Abstract

Despite the modern advancement of surgical repair equipment and techniques, many rotator cuff repairs do not clinically heal. Prescribed rehabilitative exercises must appropriately load the repaired muscle-tendon complex to promote healing and prevent capsular adhesions without damaging the repair. The clinician must possess an understanding of the anatomy and physiology of the healing rotator cuff, and understand the importance of the plane of movement, speed of the movement, position of the extremity, level of assistance, and type of resistance used. Electromyography (EMG) provides a useful means to determine muscle activation levels during specific exercises. Descriptions of specific exercises and EMG activation as they relate to the rotator cuff muscles are described. The specific performance of the exercises, the reliability of such EMG measures, and the descriptive figures are described. Practicing clinicians will benefit from the correct interpretation of the EMG data, and how it can be used in the exercise prescription when formulating a treatment plan.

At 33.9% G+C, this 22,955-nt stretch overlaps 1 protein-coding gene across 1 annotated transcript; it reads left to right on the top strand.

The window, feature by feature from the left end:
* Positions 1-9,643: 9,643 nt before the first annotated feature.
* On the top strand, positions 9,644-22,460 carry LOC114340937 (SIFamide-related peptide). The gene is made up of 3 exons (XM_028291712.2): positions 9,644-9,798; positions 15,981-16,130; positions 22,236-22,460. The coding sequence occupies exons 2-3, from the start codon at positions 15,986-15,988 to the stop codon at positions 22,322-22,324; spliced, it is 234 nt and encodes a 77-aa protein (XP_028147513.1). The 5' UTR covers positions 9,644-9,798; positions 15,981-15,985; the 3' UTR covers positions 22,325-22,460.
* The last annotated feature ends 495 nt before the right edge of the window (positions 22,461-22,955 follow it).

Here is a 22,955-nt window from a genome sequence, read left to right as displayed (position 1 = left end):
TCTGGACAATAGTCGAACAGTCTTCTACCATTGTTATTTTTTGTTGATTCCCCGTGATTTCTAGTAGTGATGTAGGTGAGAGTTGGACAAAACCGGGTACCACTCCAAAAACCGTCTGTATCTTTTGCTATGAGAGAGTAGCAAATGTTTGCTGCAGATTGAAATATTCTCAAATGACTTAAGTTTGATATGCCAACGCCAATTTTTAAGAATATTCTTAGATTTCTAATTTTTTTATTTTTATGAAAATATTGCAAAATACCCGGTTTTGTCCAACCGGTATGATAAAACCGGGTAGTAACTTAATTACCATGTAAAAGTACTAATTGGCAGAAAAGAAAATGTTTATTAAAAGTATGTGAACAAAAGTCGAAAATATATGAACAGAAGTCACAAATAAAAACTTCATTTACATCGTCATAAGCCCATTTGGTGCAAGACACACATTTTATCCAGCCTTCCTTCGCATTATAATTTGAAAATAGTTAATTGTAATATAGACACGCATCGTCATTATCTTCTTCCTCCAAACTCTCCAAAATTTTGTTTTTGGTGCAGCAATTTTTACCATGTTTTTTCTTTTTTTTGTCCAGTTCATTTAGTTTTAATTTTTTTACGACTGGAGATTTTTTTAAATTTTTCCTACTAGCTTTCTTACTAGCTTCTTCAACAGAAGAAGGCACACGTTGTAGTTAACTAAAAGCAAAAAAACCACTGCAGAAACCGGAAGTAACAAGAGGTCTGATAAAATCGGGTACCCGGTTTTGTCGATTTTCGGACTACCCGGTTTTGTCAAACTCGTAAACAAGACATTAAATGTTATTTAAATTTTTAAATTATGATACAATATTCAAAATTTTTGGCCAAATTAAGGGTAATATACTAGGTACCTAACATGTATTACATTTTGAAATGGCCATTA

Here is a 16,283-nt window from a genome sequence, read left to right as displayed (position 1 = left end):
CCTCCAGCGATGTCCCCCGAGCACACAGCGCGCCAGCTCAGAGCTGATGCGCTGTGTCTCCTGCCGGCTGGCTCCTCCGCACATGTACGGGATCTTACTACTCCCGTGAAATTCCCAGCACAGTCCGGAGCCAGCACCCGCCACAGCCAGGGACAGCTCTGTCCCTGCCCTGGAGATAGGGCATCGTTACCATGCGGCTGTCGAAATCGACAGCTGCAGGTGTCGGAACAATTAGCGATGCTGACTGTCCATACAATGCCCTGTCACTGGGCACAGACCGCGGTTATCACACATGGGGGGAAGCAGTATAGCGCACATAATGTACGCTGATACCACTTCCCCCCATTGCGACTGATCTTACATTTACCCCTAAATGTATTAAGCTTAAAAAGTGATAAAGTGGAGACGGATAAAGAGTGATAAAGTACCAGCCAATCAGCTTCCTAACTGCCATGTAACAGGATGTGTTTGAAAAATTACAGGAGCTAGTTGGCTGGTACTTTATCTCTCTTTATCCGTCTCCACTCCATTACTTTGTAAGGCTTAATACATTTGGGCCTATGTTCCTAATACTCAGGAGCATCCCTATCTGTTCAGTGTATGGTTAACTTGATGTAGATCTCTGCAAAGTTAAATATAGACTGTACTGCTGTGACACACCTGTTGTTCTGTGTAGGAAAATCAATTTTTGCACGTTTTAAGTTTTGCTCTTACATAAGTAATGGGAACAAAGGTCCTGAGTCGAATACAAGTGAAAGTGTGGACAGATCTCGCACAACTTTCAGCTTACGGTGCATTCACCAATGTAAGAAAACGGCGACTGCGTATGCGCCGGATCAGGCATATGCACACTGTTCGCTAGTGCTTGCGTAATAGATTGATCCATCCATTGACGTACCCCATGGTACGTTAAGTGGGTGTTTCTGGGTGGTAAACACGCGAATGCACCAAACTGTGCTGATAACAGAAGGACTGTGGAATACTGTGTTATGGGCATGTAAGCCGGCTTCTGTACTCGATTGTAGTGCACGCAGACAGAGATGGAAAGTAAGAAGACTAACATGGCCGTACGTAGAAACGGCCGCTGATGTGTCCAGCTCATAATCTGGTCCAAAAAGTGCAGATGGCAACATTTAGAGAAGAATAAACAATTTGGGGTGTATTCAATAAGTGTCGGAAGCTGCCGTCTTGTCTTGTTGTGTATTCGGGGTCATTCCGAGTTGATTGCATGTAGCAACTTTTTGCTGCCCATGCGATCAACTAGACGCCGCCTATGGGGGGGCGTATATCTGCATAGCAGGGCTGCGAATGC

Provenance

Made available in DSpace on 2016-06-27T22:58:20Z (GMT). No. of bitstreams: 1 Wells-Capstone.pdf: 1525143 bytes, checksum: 2b746b8c2b3b6dafd1daa4df13b2b832 (MD5),

Document Type

Capstone

First Advisor

Jodi Schilz

Second Advisor

Tim Uhl

Keywords

Rotator Cuff; Electromyography (EMG); Supraspinatus; Infraspinatus

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